It is often assumed that Ibiza is nothing if not predictable: its popular image is of an island filled with clubs and crowded beaches, lacking in culture or tranquillity. This image is very far from the truth, and it only takes one visit to the White Isle to realise that it has so much more to offer than overpriced drinks and loose-moralled clubbers.
The towns themselves - of which the main ones are Ibiza Town (Eivissa), San Antonio and Santa Eularia - are where the majority of the nightclubs and hotels are based. Ibiza Town in particular, however, is a major key to much of the island's long and fascinating history. Dalt Vila - Ibiza Old Town - was built as a defensive fortification between the eighth and fourteenth centuries, although the site of the town has been strategically vital to the invaders who have conquered Ibiza over the past few millennia. Nowadays, Dalt Vila is one of the island's most beautiful and cultural artefacts, made all the more impressive by the fact that it is inhabited mainly by Spanish families. The cobbled streets and winding lanes are a far cry indeed from the packed streets of San Antonio's West End.
When it comes to beaches, Ibiza excels. Whether you're looking for a party beach amongst beautiful people - Salines and Platja d'en Bossa - or a family beach with great sand - Cala Llonga and Cala Tarida - or a secluded spot - Cala Conta and the secret beach known as Atlantis - Ibiza has it all on offer. Most of the beaches are sandy, and many are flanked by stunning cliffs on either side. On the north coast in particular, there are some challenging coastal walks to be done.
Of course the island's best-known feature is its nightlife, and, though expensive, it certainly doesn't disappoint. From aircraft-hangar-style clubs such as Privilege to the more intimate and trendy (Pacha) and the downright fabulous (Space), there's something for everyone. Clubs aside, there are numerous cafés, bars and restaurants all over the island, and a night out need not be extravagant or expensive.
As well as being famed for its hedonistic nightlife, Ibiza has a rich spiritual heritage from its Hippie Ibiza visitors in the 1950s and 1960s. As a result, Ibiza is notorious for its trance parties and chillout sunsets, its laid-back attitude and hippie markets - the most popular being at Es Cana.
Ibiza's dubious reputation is one propagated by people who have never been there; it takes only one visit to realise that the island is without doubt one of the most varied, exciting and unforgettable experiences of the Mediterranean.
As a small Mediterranean island, ferries and boats are integral to Ibiza's internal and international transport routes. Whether arriving on the island or seeking a novel way to get from one beach to another, ferries can be the most pleasant - if not the most efficient - way to travel.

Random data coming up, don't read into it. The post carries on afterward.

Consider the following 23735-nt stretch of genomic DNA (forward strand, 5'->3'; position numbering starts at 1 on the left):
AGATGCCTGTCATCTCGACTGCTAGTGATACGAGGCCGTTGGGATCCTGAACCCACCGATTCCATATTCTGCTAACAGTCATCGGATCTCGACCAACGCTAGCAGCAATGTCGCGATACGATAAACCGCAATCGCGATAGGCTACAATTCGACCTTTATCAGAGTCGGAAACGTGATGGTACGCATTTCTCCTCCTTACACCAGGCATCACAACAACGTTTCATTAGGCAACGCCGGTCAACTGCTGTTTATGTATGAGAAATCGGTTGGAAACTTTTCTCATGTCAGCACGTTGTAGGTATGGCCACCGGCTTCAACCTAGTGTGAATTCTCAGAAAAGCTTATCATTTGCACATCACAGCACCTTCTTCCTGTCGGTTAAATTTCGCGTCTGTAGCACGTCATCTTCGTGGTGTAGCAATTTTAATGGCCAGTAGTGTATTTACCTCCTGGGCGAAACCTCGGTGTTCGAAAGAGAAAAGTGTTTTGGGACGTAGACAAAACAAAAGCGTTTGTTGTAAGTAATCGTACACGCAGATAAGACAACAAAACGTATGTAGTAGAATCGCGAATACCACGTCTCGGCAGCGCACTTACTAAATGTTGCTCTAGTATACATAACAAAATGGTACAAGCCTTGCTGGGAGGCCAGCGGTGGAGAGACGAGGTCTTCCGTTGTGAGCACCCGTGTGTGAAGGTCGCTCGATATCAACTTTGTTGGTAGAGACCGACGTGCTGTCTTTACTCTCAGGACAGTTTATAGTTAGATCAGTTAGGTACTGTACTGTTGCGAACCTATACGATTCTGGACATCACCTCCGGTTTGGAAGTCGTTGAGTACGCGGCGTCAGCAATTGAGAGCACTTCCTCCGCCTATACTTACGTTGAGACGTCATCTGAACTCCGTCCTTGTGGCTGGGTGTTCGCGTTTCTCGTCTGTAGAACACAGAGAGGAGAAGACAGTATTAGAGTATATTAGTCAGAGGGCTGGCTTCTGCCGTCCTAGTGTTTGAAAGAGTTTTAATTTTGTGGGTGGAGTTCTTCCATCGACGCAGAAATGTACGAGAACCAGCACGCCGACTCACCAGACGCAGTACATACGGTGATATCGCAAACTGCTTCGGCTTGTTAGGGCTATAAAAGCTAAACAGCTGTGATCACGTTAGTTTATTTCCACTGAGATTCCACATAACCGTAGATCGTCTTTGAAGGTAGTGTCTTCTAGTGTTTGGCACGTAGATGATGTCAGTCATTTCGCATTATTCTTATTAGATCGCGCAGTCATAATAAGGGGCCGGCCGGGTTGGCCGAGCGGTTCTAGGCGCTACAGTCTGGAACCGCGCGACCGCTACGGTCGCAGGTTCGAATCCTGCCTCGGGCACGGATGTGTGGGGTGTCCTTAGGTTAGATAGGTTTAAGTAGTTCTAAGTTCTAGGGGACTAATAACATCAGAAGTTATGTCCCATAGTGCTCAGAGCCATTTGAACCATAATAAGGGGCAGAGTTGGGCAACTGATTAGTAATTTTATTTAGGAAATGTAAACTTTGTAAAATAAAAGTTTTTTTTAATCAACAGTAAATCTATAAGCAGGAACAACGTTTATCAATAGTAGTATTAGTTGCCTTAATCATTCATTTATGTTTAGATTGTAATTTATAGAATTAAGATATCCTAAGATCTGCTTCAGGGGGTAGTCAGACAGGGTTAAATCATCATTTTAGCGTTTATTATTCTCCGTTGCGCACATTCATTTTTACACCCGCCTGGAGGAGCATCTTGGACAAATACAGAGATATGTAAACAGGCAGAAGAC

Ferries from mainland Spain
It is possible to reach Ibiza by ferry from the larger port towns of mainland Spain's east coast, although it is worth remembering that ferry services tend to be more frequent during the summer months. The closest mainland port town is Denia, which offers two crossings per day by hydrofoil (two and a quarter hours to Ibiza Town) and two crossings per day by ferry (four and a half hours to San Antonio). From Barcelona there are on average four ferry crossings per week, lasting around nine hours, and from Valencia there is one hydrofoil crossing every day, lasting three and a quarter hours. From Alicante there is a daily hydrofoil service to San Antonio, lasting approximately three hours.
Ferries from Mallorca
Various companies offer regular ferry and hydrofoil crossings between Mallorca (Palma) and Ibiza. The hydrofoil crossing lasts around two and a half hours, while the ferry takes a little over five hours.
Ibiza to Formentera
This speedy service runs throughout the year, although hours are extended during the high season (from early in the morning until 10pm). There are almost 30 crossings every day in the summer, and around one every hour between 7am and 7pm out of season. Ferries arrive at the Formentera port of La Savina, where it is possible to hire cars and bikes, and the return crossing per person costs about the same as a reasonable restaurant meal.
Boats shuttle regularly between the three large port towns of Ibiza - Ibiza Town, San Antonio and Santa Eularia - and the surrounding beaches. These short trips are well worth trying out, and generally cost no more than the price of a beer. The departure area at Ibiza's port is on Passeig Maritim, and in San Antonio it is at Passeig de ses Fonts. Between midnight and 3am, there is even a boat service between Ibiza Town's Passeig Maritim and the nightclub El Divino, located just across the harbour.
With all ferry journeys to and around Ibiza and Formentera, with the exception of the El Divino boat service, it is advisable to book in advance where possible. Remember to take sun cream with you for all daytime boat trips, as there is often no escape from the sun on board.